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“I am the robot, you are the human. This is the beginning of a beautiful story. I like humans. Humans are so cute.” So this is what it has come to, I reflect as I take in this greeting. One day you are bashing buttons on a PlayStation, the next you are being patronised on behalf of the entire species by a 4ft humanoid that cannot even climb stairs.
I am speaking to Pepper, a bright white, state-of-the-art humanoid enjoying a degree of hype that has made it the most recognisable robot in the world. Pepper represents the pioneer force of “learning” companion robots designed to help people in their daily lives, to keep them company and even to aid in care for the elderly. Deep down, of course, I know that Pepper cannot do anything that has not been determined by humans. Its jokes are preprogrammed; and what seems like conversation is effectively just lines of computer code. I know all this and, yet, somehow I don’t. With wide, deep, currant eyes that seem to suggest hidden depths of comprehension, circular Teletubby face and child’s height, Pepper is designed to win you over, to make you believe you are in the presence of more than plastic, processing chips and sensors.
Our initial plan was to invite the robot to be the guest in the weekly Lunch with the FT slot. This was stretching the conceit a bit, since Pepper does not actually eat. But the idea of trying to imitate the informality of the Lunch convention with the most advanced of humanoid companions seemed a tantalising way to put Pepper through its paces and see just how “human” and just how “oid” this cutting-edge robot really is. It rapidly becomes clear this is not going to work and that our finance department is not going to get away with the cheapest Lunch with the FT in history. On the other hand, in its five hours in our London headquarters, Pepper enchants all who see it. Everywhere we walk, we are surrounded by queues and crowds of people looking for photos and selfies. On a visit to France, John F Kennedy once quipped he was just “the man who accompanied Jacqueline Kennedy to Paris”. After 15 years at the Financial Times, it turns out that I am just the man who accompanied Pepper to the staff canteen. But when the stardust has settled the big questions remain: are we really ready to live with robots? And if we are, what kind of coexistence does Pepper foreshadow?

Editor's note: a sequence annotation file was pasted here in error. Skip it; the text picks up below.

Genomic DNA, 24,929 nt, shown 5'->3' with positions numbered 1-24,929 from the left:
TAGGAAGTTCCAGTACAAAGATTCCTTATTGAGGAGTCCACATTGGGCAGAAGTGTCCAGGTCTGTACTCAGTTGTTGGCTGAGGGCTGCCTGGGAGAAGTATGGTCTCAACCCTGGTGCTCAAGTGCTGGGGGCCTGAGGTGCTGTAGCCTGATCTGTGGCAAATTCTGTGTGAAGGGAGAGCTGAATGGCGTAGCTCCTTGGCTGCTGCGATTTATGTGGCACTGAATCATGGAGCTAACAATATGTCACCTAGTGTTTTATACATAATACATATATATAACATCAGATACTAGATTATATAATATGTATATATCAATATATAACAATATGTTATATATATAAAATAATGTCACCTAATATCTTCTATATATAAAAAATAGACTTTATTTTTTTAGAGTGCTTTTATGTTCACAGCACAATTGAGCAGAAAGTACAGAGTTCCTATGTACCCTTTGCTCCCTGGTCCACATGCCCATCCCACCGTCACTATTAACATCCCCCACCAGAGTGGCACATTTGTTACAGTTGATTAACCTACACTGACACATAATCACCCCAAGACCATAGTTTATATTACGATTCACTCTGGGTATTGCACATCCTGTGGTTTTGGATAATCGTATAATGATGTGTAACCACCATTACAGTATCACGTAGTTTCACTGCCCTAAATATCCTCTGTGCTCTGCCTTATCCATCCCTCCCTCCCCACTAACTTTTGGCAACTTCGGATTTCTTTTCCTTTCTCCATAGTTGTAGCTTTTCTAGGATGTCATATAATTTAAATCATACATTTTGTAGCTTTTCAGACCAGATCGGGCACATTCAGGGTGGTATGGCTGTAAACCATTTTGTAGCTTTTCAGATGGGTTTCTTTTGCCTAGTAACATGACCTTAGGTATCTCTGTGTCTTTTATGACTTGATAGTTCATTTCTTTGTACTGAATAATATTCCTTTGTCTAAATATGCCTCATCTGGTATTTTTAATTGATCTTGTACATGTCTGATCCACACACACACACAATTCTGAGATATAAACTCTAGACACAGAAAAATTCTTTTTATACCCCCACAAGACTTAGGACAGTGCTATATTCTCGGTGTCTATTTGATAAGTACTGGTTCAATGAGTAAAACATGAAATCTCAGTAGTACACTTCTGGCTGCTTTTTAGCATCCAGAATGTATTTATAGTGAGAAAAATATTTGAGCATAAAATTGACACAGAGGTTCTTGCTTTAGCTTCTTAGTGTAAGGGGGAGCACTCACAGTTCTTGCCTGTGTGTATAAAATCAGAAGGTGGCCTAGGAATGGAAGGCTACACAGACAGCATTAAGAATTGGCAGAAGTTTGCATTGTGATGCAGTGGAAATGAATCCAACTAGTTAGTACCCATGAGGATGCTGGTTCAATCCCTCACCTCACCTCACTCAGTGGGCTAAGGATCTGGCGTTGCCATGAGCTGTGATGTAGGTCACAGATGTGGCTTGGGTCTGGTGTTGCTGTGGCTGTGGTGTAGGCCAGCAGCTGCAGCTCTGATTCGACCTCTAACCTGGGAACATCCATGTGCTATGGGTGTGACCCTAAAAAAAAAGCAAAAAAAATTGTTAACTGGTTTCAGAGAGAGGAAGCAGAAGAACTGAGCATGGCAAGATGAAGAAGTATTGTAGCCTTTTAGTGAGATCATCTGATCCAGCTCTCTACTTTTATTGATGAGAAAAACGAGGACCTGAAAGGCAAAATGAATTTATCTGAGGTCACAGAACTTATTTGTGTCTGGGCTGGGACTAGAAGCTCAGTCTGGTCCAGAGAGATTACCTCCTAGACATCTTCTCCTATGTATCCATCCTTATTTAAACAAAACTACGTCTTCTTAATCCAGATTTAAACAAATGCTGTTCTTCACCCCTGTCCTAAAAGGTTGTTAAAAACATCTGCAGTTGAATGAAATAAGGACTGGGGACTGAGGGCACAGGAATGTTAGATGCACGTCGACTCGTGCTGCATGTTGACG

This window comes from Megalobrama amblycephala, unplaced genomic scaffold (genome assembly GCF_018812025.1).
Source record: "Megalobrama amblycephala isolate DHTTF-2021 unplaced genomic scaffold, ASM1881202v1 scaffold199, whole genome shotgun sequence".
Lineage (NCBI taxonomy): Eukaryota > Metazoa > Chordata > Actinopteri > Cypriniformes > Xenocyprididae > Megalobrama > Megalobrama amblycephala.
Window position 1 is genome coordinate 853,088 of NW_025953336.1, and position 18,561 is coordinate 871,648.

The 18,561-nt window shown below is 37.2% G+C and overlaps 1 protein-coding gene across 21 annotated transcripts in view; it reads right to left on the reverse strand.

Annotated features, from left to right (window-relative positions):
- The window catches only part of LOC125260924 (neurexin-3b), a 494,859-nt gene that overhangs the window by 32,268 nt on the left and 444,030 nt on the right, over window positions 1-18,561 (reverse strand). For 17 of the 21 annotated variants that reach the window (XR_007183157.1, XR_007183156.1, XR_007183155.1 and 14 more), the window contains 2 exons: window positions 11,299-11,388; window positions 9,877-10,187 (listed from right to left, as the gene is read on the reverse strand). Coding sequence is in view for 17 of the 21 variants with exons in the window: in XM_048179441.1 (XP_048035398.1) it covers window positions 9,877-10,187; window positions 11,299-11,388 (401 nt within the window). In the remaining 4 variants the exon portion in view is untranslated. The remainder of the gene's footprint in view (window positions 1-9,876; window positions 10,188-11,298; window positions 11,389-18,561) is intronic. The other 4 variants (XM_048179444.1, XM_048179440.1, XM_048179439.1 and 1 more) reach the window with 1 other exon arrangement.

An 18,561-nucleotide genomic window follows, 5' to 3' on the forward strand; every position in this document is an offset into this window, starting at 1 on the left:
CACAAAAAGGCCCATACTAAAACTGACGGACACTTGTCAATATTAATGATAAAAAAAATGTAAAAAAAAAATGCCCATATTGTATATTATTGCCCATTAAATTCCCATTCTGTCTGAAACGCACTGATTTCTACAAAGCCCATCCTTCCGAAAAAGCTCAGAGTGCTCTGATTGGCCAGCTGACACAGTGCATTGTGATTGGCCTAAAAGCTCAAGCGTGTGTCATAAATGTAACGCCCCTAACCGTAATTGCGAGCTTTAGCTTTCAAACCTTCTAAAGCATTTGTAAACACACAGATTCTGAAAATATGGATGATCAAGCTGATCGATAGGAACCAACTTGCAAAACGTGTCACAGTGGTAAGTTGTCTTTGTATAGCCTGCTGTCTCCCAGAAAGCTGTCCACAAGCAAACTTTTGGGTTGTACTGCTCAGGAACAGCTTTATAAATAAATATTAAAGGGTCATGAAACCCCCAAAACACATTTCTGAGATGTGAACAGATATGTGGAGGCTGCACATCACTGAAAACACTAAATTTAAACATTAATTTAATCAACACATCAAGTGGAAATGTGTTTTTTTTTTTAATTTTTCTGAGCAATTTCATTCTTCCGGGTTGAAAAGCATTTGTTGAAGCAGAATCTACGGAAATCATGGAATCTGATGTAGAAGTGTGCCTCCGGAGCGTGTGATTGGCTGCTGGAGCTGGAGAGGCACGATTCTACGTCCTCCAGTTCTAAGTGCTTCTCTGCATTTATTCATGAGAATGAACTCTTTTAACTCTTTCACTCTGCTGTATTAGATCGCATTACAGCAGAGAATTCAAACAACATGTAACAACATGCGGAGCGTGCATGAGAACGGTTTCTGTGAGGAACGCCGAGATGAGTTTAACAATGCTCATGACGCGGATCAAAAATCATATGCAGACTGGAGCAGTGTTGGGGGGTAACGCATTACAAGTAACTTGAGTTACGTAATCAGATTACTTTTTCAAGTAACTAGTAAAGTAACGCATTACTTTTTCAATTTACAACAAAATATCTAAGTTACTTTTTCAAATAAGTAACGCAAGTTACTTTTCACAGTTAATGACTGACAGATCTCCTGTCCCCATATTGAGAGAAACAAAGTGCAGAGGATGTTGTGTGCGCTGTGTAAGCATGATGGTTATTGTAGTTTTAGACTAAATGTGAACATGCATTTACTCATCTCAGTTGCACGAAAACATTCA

The FT’s headquarters on the south bank of the Thames is accustomed to impressive visitors. But Pepper is probably the first to arrive in a box. It has spent the night in the FT’s store room, having travelled with a team of minders from Aldebaran, the robotics firm in France that has developed Pepper for its parent company, the Japanese tech company SoftBank. Pepper’s “roadies” include a press officer, Aurore, and a technician, Salah. It has also been accompanied by a second Pepper because the English-speaking version is not yet as articulate as its Japanese twin.
Even before Pepper arrives we are struggling to decide how to refer to it. To look at the robot’s Coke-bottle curves, one might immediately consider it a her. But in the French laboratories where Pepper has been built, robot is a masculine word so Pepper is a he. Then again, Pepper belongs to no gender so logically it is an it. Except, yet again, it doesn’t feel like an it.
Pepper’s human appeal is carefully calculated. About 10,000 Peppers have already been sold in Japan. A third of these serve business purposes, mainly as demonstration robots or to assist confused customers in shops. But the bulk are already fulfilling a role as companion robots in the home. Pepper will go on sale in Europe soon — possibly before the end of the year — at a cost of about €10,000 to individual consumers (the business package costs €20,000), although most of this will be paid as monthly rental charges.